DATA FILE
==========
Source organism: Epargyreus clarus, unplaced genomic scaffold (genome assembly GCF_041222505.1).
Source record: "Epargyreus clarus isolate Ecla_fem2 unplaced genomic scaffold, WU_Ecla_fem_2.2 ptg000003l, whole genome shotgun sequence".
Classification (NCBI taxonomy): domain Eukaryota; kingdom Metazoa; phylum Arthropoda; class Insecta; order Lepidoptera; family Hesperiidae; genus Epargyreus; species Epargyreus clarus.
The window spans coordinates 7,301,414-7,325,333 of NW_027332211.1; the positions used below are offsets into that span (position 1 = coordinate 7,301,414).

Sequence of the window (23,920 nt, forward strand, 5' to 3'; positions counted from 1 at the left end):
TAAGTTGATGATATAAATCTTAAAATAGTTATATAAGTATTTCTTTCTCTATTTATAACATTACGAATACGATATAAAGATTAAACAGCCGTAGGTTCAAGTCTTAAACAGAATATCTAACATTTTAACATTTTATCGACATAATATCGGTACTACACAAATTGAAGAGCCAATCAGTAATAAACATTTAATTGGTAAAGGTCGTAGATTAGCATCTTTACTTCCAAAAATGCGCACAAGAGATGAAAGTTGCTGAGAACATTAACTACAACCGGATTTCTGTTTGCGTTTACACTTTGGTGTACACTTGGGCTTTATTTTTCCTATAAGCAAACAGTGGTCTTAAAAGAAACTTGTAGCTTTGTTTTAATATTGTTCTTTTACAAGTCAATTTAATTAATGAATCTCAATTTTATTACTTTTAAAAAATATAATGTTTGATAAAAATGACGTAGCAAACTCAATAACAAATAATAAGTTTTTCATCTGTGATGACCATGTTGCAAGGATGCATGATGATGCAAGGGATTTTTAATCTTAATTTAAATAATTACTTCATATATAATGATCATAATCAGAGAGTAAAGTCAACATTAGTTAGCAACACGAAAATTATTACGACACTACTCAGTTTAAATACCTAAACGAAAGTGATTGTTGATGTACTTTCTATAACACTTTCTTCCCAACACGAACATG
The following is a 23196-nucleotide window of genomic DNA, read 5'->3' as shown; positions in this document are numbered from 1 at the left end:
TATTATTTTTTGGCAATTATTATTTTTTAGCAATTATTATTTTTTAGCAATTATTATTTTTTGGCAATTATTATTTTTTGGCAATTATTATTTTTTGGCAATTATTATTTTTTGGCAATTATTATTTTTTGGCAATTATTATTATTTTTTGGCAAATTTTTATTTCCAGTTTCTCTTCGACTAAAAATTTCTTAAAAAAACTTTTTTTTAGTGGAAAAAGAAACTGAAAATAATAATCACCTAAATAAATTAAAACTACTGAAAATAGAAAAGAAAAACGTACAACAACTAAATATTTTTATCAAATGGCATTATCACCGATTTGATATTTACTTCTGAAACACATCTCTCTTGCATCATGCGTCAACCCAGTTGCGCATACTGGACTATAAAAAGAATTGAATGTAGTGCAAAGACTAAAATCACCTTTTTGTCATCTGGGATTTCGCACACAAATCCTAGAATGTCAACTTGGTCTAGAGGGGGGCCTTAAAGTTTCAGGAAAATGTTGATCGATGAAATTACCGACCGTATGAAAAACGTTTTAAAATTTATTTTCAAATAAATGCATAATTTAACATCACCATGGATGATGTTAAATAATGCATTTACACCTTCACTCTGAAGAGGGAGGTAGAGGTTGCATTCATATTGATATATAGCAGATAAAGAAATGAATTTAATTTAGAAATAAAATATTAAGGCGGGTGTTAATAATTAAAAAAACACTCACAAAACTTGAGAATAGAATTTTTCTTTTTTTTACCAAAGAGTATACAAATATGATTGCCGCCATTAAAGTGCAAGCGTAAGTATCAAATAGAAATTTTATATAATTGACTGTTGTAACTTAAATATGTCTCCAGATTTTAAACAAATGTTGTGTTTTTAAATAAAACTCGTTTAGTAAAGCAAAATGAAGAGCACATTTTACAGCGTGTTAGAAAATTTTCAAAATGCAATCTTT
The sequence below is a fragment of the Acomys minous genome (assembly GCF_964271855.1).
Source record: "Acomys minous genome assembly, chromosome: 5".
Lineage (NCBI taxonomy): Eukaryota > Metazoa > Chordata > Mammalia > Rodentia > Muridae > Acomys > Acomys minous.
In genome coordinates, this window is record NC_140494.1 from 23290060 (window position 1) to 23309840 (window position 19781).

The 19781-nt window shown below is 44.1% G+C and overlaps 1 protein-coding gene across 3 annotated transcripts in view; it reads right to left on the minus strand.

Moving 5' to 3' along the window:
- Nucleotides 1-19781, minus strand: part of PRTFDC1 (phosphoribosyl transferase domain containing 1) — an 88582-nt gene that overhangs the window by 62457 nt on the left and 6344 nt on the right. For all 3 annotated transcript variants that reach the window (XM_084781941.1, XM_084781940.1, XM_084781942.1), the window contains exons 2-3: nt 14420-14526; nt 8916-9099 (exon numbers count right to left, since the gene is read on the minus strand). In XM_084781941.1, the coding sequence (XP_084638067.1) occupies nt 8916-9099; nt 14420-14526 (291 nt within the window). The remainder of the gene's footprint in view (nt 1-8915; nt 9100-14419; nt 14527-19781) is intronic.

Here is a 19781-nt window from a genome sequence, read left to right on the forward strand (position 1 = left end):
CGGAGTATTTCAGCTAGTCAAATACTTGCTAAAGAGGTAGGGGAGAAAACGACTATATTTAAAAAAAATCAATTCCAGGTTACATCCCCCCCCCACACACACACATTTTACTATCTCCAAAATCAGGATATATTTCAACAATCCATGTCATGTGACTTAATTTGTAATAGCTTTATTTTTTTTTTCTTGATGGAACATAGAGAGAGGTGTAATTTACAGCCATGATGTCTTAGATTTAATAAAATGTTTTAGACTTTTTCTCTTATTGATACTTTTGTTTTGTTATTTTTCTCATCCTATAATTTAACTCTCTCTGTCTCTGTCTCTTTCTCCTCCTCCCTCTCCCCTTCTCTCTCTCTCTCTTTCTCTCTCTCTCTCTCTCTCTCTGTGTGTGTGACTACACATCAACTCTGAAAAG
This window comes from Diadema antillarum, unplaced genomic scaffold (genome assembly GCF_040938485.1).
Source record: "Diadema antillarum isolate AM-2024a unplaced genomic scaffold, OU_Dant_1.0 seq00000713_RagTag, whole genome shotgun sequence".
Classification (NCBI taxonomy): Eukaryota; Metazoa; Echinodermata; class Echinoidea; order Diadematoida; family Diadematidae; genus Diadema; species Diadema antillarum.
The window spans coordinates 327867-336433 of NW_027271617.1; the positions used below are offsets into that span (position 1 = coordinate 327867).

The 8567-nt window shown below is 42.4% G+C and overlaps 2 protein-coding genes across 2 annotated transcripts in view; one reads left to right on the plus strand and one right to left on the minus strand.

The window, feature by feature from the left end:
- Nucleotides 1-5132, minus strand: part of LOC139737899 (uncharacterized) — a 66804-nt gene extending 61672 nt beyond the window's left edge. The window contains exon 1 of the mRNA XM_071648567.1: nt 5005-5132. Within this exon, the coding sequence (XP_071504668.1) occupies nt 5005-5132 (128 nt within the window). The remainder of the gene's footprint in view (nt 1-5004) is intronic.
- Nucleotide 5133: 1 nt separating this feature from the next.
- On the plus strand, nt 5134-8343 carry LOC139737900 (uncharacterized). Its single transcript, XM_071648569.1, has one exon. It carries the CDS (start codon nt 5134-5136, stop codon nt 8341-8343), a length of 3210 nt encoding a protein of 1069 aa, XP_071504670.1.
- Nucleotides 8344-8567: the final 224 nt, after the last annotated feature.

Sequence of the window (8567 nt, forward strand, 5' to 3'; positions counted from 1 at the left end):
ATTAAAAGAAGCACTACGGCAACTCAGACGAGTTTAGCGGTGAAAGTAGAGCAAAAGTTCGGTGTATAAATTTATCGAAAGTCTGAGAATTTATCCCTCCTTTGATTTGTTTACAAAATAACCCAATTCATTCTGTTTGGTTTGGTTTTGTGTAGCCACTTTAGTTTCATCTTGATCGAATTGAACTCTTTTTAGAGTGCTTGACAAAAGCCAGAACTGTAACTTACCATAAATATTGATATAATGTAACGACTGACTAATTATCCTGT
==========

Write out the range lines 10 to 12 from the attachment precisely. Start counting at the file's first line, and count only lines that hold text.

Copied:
Source record: "Acomys minous genome assembly, chromosome: 5".
Lineage (NCBI taxonomy): Eukaryota > Metazoa > Chordata > Mammalia > Rodentia > Muridae > Acomys > Acomys minous.
In genome coordinates, this window is record NC_140494.1 from 23290060 (window position 1) to 23309840 (window position 19781).